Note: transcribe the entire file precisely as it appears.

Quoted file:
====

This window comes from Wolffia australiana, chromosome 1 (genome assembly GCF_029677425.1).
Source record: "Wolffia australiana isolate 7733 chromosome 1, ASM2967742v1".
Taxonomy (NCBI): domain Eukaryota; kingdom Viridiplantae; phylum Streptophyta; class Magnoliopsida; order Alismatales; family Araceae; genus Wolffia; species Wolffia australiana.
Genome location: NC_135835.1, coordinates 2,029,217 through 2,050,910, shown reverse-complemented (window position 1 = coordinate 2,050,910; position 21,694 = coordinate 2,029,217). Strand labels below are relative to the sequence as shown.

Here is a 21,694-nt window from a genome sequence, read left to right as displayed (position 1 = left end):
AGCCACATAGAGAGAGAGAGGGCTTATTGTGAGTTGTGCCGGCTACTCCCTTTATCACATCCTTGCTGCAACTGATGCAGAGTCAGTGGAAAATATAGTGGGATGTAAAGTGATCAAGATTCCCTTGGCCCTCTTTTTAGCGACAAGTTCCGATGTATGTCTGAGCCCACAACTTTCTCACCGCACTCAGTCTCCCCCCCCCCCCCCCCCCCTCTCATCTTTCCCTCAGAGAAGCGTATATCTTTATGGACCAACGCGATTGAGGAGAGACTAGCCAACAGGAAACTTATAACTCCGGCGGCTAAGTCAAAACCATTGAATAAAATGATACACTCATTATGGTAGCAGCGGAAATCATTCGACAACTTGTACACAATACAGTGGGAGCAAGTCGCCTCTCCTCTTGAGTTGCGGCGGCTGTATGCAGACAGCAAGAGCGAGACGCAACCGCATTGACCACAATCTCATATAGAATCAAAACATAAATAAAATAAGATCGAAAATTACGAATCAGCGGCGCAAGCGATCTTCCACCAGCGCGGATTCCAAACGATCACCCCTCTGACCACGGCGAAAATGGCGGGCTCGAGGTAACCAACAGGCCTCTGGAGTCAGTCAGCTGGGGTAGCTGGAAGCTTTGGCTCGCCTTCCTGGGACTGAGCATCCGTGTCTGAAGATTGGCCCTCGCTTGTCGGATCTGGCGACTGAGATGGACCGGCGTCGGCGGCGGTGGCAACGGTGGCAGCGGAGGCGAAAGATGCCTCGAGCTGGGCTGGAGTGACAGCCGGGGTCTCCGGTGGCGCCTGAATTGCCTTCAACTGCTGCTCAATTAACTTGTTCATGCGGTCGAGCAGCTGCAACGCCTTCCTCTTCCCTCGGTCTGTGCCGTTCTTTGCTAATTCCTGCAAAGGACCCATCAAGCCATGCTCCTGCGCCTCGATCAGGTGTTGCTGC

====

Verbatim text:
This window comes from Wolffia australiana, chromosome 1 (genome assembly GCF_029677425.1).
Source record: "Wolffia australiana isolate 7733 chromosome 1, ASM2967742v1".
Taxonomy (NCBI): domain Eukaryota; kingdom Viridiplantae; phylum Streptophyta; class Magnoliopsida; order Alismatales; family Araceae; genus Wolffia; species Wolffia australiana.
Genome location: NC_135835.1, coordinates 2,029,217 through 2,050,910, shown reverse-complemented (window position 1 = coordinate 2,050,910; position 21,694 = coordinate 2,029,217). Strand labels below are relative to the sequence as shown.

Here is a 21,694-nt window from a genome sequence, read left to right as displayed (position 1 = left end):
AGCCACATAGAGAGAGAGAGGGCTTATTGTGAGTTGTGCCGGCTACTCCCTTTATCACATCCTTGCTGCAACTGATGCAGAGTCAGTGGAAAATATAGTGGGATGTAAAGTGATCAAGATTCCCTTGGCCCTCTTTTTAGCGACAAGTTCCGATGTATGTCTGAGCCCACAACTTTCTCACCGCACTCAGTCTCCCCCCCCCCCCCCCCCCCTCTCATCTTTCCCTCAGAGAAGCGTATATCTTTATGGACCAACGCGATTGAGGAGAGACTAGCCAACAGGAAACTTATAACTCCGGCGGCTAAGTCAAAACCATTGAATAAAATGATACACTCATTATGGTAGCAGCGGAAATCATTCGACAACTTGTACACAATACAGTGGGAGCAAGTCGCCTCTCCTCTTGAGTTGCGGCGGCTGTATGCAGACAGCAAGAGCGAGACGCAACCGCATTGACCACAATCTCATATAGAATCAAAACATAAATAAAATAAGATCGAAAATTACGAATCAGCGGCGCAAGCGATCTTCCACCAGCGCGGATTCCAAACGATCACCCCTCTGACCACGGCGAAAATGGCGGGCTCGAGGTAACCAACAGGCCTCTGGAGTCAGTCAGCTGGGGTAGCTGGAAGCTTTGGCTCGCCTTCCTGGGACTGAGCATCCGTGTCTGAAGATTGGCCCTCGCTTGTCGGATCTGGCGACTGAGATGGACCGGCGTCGGCGGCGGTGGCAACGGTGGCAGCGGAGGCGAAAGATGCCTCGAGCTGGGCTGGAGTGACAGCCGGGGTCTCCGGTGGCGCCTGAATTGCCTTCAACTGCTGCTCAATTAACTTGTTCATGCGGTCGAGCAGCTGCAACGCCTTCCTCTTCCCTCGGTCTGTGCCGTTCTTTGCTAATTCCTGCAAAGGACCCATCAAGCCATGCTCCTGCGCCTCGATCAGGTGTTGCTGC